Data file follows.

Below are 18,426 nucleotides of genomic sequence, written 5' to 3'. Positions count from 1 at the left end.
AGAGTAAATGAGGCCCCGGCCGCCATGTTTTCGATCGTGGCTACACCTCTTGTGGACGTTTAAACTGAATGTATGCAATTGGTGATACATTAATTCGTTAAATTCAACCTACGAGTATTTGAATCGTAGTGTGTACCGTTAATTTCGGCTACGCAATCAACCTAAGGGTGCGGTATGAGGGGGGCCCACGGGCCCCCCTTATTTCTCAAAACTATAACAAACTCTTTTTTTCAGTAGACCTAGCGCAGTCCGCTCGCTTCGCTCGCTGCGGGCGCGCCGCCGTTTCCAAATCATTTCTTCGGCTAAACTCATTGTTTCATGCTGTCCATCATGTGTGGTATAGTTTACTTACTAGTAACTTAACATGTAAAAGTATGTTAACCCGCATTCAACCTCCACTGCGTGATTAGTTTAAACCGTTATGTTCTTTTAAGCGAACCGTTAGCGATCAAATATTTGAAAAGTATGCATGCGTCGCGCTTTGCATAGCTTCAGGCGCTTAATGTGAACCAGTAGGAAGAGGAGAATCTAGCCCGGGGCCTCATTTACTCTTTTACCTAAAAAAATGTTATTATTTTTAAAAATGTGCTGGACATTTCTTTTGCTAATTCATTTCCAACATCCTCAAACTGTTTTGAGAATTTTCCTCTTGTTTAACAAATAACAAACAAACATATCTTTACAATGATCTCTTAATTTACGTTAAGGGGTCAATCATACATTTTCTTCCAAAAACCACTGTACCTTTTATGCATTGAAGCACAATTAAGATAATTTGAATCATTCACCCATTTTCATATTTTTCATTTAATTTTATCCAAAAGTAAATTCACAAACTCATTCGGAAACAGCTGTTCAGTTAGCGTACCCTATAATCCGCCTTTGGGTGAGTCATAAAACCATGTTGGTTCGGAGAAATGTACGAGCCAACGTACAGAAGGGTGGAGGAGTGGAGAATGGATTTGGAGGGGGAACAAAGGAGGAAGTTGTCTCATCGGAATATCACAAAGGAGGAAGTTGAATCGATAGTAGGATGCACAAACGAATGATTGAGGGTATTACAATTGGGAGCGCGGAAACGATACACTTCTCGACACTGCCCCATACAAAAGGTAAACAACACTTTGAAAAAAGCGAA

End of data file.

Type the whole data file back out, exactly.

Below are 18,426 nucleotides of genomic sequence, written 5' to 3'. Positions count from 1 at the left end.
AGAGTAAATGAGGCCCCGGCCGCCATGTTTTCGATCGTGGCTACACCTCTTGTGGACGTTTAAACTGAATGTATGCAATTGGTGATACATTAATTCGTTAAATTCAACCTACGAGTATTTGAATCGTAGTGTGTACCGTTAATTTCGGCTACGCAATCAACCTAAGGGTGCGGTATGAGGGGGGCCCACGGGCCCCCCTTATTTCTCAAAACTATAACAAACTCTTTTTTTCAGTAGACCTAGCGCAGTCCGCTCGCTTCGCTCGCTGCGGGCGCGCCGCCGTTTCCAAATCATTTCTTCGGCTAAACTCATTGTTTCATGCTGTCCATCATGTGTGGTATAGTTTACTTACTAGTAACTTAACATGTAAAAGTATGTTAACCCGCATTCAACCTCCACTGCGTGATTAGTTTAAACCGTTATGTTCTTTTAAGCGAACCGTTAGCGATCAAATATTTGAAAAGTATGCATGCGTCGCGCTTTGCATAGCTTCAGGCGCTTAATGTGAACCAGTAGGAAGAGGAGAATCTAGCCCGGGGCCTCATTTACTCTTTTACCTAAAAAAATGTTATTATTTTTAAAAATGTGCTGGACATTTCTTTTGCTAATTCATTTCCAACATCCTCAAACTGTTTTGAGAATTTTCCTCTTGTTTAACAAATAACAAACAAACATATCTTTACAATGATCTCTTAATTTACGTTAAGGGGTCAATCATACATTTTCTTCCAAAAACCACTGTACCTTTTATGCATTGAAGCACAATTAAGATAATTTGAATCATTCACCCATTTTCATATTTTTCATTTAATTTTATCCAAAAGTAAATTCACAAACTCATTCGGAAACAGCTGTTCAGTTAGCGTACCCTATAATCCGCCTTTGGGTGAGTCATAAAACCATGTTGGTTCGGAGAAATGTACGAGCCAACGTACAGAAGGGTGGAGGAGTGGAGAATGGATTTGGAGGGGGAACAAAGGAGGAAGTTGTCTCATCGGAATATCACAAAGGAGGAAGTTGAATCGATAGTAGGATGCACAAACGAATGATTGAGGGTATTACAATTGGGAGCGCGGAAACGATACACTTCTCGACACTGCCCCATACAAAAGGTAAACAACACTTTGAAAAAAGCGAA